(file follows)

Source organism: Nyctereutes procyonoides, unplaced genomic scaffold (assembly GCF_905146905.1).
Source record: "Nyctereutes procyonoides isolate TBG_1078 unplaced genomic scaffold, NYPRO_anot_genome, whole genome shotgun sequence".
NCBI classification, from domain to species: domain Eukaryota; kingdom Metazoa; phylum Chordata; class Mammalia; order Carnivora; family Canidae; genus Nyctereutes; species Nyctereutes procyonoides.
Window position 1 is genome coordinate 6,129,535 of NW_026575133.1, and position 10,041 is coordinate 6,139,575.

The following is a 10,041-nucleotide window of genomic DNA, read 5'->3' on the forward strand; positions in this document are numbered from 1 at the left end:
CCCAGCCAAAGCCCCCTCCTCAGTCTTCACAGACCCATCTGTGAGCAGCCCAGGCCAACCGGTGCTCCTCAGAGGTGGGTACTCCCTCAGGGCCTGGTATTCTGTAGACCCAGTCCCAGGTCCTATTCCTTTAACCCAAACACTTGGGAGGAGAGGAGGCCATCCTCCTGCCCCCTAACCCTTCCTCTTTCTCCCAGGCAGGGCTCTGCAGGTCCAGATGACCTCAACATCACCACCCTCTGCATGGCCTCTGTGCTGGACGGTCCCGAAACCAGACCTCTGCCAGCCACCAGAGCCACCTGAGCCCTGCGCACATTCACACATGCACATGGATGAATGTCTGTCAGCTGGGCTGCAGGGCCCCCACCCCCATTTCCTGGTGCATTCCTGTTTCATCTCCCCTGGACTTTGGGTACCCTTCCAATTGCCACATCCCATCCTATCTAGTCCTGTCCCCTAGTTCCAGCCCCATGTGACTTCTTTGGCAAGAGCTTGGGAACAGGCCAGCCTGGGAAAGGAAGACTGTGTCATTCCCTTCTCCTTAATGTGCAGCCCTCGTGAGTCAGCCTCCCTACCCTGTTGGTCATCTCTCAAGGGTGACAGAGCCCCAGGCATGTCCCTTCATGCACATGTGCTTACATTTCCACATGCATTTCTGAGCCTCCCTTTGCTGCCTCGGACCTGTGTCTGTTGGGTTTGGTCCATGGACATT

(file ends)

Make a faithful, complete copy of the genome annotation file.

Source organism: Nyctereutes procyonoides, unplaced genomic scaffold (assembly GCF_905146905.1).
Source record: "Nyctereutes procyonoides isolate TBG_1078 unplaced genomic scaffold, NYPRO_anot_genome, whole genome shotgun sequence".
NCBI classification, from domain to species: domain Eukaryota; kingdom Metazoa; phylum Chordata; class Mammalia; order Carnivora; family Canidae; genus Nyctereutes; species Nyctereutes procyonoides.
Window position 1 is genome coordinate 6,129,535 of NW_026575133.1, and position 10,041 is coordinate 6,139,575.

The following is a 10,041-nucleotide window of genomic DNA, read 5'->3' on the forward strand; positions in this document are numbered from 1 at the left end:
CCCAGCCAAAGCCCCCTCCTCAGTCTTCACAGACCCATCTGTGAGCAGCCCAGGCCAACCGGTGCTCCTCAGAGGTGGGTACTCCCTCAGGGCCTGGTATTCTGTAGACCCAGTCCCAGGTCCTATTCCTTTAACCCAAACACTTGGGAGGAGAGGAGGCCATCCTCCTGCCCCCTAACCCTTCCTCTTTCTCCCAGGCAGGGCTCTGCAGGTCCAGATGACCTCAACATCACCACCCTCTGCATGGCCTCTGTGCTGGACGGTCCCGAAACCAGACCTCTGCCAGCCACCAGAGCCACCTGAGCCCTGCGCACATTCACACATGCACATGGATGAATGTCTGTCAGCTGGGCTGCAGGGCCCCCACCCCCATTTCCTGGTGCATTCCTGTTTCATCTCCCCTGGACTTTGGGTACCCTTCCAATTGCCACATCCCATCCTATCTAGTCCTGTCCCCTAGTTCCAGCCCCATGTGACTTCTTTGGCAAGAGCTTGGGAACAGGCCAGCCTGGGAAAGGAAGACTGTGTCATTCCCTTCTCCTTAATGTGCAGCCCTCGTGAGTCAGCCTCCCTACCCTGTTGGTCATCTCTCAAGGGTGACAGAGCCCCAGGCATGTCCCTTCATGCACATGTGCTTACATTTCCACATGCATTTCTGAGCCTCCCTTTGCTGCCTCGGACCTGTGTCTGTTGGGTTTGGTCCATGGACATT